Care of the Soul

Depression aka, Saturn's Child

Reprinted with permission from "Care of the Soul," by Thomas Moore,Harper Collins Publishers

Saturn's Child

Today we seem to prefer the world of depression over sadness and melancholy. Perhaps its Latin form sounds more clinical and serious. But there was a time, five or six hundred years ago, when melancholy was identified with the Roman god Saturn. To be depressed was to be "in Saturn," and a person chronically disposed to melancholy was known as a "child of Saturn." Since depression was identified with the God and the planet named for him, it was associated with other qualities of Saturn. For example, he was known as the "old man," who presided over the golden age. Whenever we talk about the "golden years" or the "good old days," we are calling up this god, who is the patron of the past. The depressed person sometimes thinks that the good times are all past, that there is nothing left for the present or the future. These melancholic thoughts are deeply rooted in Saturn's preference for days gone by, for memory and the sense that time is passing. These thoughts and feelings, sad as they are, favor the souls desire to be both in time and in eternity, and so in a strange way they can be pleasing.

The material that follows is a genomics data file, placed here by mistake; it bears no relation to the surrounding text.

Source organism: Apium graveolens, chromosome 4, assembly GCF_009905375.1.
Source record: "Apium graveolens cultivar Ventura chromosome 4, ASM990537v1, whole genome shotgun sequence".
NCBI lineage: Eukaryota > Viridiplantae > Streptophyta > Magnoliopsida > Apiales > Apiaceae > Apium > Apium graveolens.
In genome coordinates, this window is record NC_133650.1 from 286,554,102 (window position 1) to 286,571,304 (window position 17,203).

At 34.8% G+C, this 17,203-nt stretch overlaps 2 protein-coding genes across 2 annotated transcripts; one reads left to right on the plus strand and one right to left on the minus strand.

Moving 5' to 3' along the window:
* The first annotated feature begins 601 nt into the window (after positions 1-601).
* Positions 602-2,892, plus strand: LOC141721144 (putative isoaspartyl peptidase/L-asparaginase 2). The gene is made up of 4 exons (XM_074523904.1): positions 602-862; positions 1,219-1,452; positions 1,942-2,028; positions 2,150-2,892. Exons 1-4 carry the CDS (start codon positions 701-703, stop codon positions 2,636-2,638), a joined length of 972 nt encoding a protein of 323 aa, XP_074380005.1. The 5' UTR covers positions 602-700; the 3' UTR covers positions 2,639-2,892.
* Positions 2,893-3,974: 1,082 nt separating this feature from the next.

Sometimes we associate depression with literal aging, but it is more precisely a matter of the soul's aging. Saturn not only brings an affection for the "good old days," he also raises the more substantive idea that life is moving on: were getting old, experience, and maybe even wise. A person even in the middle or late thirties will be in conversation and offhandedly recall something that happened twenty years ago. He will stop, shocked. "I've never said that before! Twenty years ago. I'm getting old." This is Saturn's gift of age and experience. Having been identified with youth, the soul now takes on important qualities of age that are positive and helpful. If age is denied, soul becomes lost in an inappropriate clinging to youth

Depression grants the gift of experience not as a literal fact but as an attitude toward yourself. You get a sense of having lived through something, of being older and wiser. You know that life is suffering, and that knowledge makes a difference. You can't enjoy the bouncy, carefree innocence of youth any longer, a realization that entails both sadness because of the loss, and pleasure in a new feeling of self-acceptance and self-knowledge. This awareness of age has a halo of melancholy around it, but it also enjoys a measure of nobility.

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Thomas Moore
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